Wong, “Orthogonal Defect Classification - a Concept for in-Process Measurements, IEEE Transactions on Software Engineering, 18 (1): 943-956, Nov. 1992.
 IEEE Standard Glossary of Software Engineering Terminology, IEEE Standard 610.12, 1990.
 A. Endres and D. Rombach, “A Handbook of Software and Systems Engineering:
Empirical Observations, Laws and Theories”, Addison-Wesley, 2004.
 J. Zheng, L. Williams, N. Nagappan, W. Snipes, J. P. Hudepohl, M. A. Vouk, “On the Value of Static Analysis for Fault Detection in Software”, IEEE Transactions on Software Engineering, 32 (4): 240-253, April, 2006.
 ODC defect type: http://www.research.ibm.com/softeng/ODC/DETODC.HTM#type
Abstract: In most software development projects, faults are unintentionally injected in the software, and are later found through inspection, testing or field use and reported in order to be fixed later. The associated fault reports can have uses that go beyond just fixing discovered faults. This paper presents the findings from interviews performed with representatives involved in fault reporting and correcting processes in different software projects. The main topics of the interviews were fault management and fault reporting processes. The objective was to present practitioners’ view on fault reporting, and in particular fault classification, as well as to expand and deepen the knowledge gained from a previous study on the same projects. Through interviews and use of Grounded Theory we wanted to find the potential weaknesses in a current fault reporting process and elicit improvement areas and their motivation. The results show that fault management could and should include steps to improve product quality. The interviews also supported our quantitative findings in previous studies on the same development projects, where much rework through fault fixing need to be done after testing because areas of work in early stages of projects have been neglected.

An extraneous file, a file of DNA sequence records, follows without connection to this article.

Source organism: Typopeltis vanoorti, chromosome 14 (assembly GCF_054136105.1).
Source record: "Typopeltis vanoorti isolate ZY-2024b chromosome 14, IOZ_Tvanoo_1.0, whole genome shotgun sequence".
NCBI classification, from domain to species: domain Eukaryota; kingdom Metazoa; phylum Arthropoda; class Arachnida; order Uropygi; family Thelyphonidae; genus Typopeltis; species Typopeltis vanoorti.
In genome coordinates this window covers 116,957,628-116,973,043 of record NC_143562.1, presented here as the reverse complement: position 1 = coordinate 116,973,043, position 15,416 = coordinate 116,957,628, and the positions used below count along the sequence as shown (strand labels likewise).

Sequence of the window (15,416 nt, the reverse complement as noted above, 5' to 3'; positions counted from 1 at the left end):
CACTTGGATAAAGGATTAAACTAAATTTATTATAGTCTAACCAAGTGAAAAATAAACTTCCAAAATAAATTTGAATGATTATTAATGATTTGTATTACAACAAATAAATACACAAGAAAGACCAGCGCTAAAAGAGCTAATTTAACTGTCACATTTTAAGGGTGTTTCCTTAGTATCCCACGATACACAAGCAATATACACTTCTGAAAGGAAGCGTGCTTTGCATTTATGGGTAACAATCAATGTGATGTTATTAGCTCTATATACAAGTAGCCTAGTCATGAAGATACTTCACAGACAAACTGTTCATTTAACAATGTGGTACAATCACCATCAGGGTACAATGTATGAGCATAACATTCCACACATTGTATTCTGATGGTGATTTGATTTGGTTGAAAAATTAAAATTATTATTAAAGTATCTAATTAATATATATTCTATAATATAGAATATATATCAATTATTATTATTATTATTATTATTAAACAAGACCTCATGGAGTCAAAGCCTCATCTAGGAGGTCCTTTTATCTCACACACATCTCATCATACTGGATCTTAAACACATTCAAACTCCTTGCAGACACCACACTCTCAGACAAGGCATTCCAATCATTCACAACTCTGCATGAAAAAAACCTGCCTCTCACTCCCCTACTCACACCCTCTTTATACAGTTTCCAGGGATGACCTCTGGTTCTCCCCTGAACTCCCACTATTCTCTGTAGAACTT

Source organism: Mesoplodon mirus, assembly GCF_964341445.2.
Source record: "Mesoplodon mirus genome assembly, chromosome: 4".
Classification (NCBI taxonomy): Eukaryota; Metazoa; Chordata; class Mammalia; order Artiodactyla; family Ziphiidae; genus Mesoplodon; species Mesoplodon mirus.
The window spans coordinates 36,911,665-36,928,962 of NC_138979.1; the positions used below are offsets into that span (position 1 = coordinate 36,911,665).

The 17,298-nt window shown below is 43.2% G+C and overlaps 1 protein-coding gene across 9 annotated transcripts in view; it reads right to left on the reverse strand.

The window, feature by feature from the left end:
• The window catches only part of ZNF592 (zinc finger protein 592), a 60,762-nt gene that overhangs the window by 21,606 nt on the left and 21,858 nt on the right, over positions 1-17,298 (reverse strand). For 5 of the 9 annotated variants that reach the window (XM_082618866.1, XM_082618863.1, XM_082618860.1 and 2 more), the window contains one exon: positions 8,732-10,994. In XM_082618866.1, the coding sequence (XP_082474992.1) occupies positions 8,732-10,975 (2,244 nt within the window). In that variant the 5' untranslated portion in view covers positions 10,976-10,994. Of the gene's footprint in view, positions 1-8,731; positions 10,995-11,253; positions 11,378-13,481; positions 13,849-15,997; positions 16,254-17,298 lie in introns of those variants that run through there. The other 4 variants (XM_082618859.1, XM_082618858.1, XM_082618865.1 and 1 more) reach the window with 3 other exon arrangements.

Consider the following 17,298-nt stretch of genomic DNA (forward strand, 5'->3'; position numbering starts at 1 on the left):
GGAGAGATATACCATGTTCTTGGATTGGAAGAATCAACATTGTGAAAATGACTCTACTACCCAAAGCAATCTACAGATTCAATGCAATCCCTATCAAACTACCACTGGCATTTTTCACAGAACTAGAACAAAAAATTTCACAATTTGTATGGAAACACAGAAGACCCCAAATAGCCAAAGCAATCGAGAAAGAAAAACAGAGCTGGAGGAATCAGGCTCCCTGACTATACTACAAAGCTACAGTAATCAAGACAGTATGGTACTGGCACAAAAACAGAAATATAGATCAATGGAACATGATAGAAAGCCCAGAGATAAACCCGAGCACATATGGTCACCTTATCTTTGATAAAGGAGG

Keywords: Process improvement, Fault management, Fault classification, Software quality.